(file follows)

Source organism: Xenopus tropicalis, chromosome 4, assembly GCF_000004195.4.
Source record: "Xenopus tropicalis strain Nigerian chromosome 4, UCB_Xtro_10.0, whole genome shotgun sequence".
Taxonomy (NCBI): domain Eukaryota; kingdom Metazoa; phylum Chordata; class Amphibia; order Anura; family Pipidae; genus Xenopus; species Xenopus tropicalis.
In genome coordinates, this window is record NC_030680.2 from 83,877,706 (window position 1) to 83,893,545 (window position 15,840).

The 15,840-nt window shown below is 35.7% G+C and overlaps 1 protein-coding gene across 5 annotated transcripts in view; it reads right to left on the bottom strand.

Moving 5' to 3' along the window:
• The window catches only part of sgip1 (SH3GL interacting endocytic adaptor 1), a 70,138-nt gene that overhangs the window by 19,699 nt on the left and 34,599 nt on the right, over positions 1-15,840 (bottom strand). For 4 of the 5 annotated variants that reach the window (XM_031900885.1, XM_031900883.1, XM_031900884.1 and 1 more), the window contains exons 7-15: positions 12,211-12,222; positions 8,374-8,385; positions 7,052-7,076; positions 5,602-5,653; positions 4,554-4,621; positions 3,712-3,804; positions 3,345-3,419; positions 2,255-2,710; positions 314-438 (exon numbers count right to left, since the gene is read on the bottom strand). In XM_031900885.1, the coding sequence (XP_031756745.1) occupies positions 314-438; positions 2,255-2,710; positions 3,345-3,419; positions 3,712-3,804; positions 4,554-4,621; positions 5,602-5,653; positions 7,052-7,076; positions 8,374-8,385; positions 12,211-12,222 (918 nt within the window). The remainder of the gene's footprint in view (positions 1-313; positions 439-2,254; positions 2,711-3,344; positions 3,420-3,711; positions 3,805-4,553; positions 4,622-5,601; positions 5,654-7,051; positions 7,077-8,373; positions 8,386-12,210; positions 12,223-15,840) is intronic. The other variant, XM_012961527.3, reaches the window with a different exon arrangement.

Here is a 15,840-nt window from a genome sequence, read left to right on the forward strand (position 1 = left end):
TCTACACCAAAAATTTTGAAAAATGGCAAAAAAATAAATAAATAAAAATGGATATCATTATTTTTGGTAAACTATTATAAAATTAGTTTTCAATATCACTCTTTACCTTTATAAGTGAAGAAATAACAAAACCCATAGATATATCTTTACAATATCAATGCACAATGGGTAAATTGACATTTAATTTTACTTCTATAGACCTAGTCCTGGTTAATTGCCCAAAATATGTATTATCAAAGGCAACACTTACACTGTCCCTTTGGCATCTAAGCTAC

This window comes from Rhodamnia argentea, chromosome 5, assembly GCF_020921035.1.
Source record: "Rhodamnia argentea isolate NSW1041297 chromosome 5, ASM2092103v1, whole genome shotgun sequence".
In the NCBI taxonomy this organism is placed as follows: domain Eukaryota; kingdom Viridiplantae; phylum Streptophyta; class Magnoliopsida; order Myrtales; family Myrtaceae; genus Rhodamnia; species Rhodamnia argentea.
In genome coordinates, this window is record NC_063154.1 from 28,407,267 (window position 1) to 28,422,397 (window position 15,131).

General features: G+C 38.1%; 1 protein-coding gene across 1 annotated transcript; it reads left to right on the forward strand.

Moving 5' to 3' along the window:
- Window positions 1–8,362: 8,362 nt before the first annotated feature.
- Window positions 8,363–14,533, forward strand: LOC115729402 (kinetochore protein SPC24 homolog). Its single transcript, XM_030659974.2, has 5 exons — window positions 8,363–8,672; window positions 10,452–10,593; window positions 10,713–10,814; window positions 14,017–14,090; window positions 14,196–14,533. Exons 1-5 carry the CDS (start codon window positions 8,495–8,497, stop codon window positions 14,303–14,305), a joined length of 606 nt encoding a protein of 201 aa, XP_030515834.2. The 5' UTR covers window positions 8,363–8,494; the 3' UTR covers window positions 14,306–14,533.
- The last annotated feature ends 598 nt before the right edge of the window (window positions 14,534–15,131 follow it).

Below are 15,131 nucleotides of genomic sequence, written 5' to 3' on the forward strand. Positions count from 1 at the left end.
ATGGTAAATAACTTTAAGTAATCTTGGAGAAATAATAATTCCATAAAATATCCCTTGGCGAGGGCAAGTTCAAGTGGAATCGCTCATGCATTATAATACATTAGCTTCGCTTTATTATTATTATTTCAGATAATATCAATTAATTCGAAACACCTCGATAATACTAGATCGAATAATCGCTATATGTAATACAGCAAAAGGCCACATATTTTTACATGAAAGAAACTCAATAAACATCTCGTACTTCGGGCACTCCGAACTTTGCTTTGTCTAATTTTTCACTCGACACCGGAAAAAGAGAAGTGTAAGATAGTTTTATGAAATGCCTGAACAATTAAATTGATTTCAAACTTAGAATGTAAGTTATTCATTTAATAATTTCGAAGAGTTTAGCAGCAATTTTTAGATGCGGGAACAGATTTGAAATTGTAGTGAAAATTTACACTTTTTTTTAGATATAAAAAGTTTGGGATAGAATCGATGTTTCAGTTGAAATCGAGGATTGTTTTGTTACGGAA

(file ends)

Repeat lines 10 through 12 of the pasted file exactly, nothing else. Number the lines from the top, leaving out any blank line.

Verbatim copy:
This window comes from Rhodamnia argentea, chromosome 5, assembly GCF_020921035.1.
Source record: "Rhodamnia argentea isolate NSW1041297 chromosome 5, ASM2092103v1, whole genome shotgun sequence".
In the NCBI taxonomy this organism is placed as follows: domain Eukaryota; kingdom Viridiplantae; phylum Streptophyta; class Magnoliopsida; order Myrtales; family Myrtaceae; genus Rhodamnia; species Rhodamnia argentea.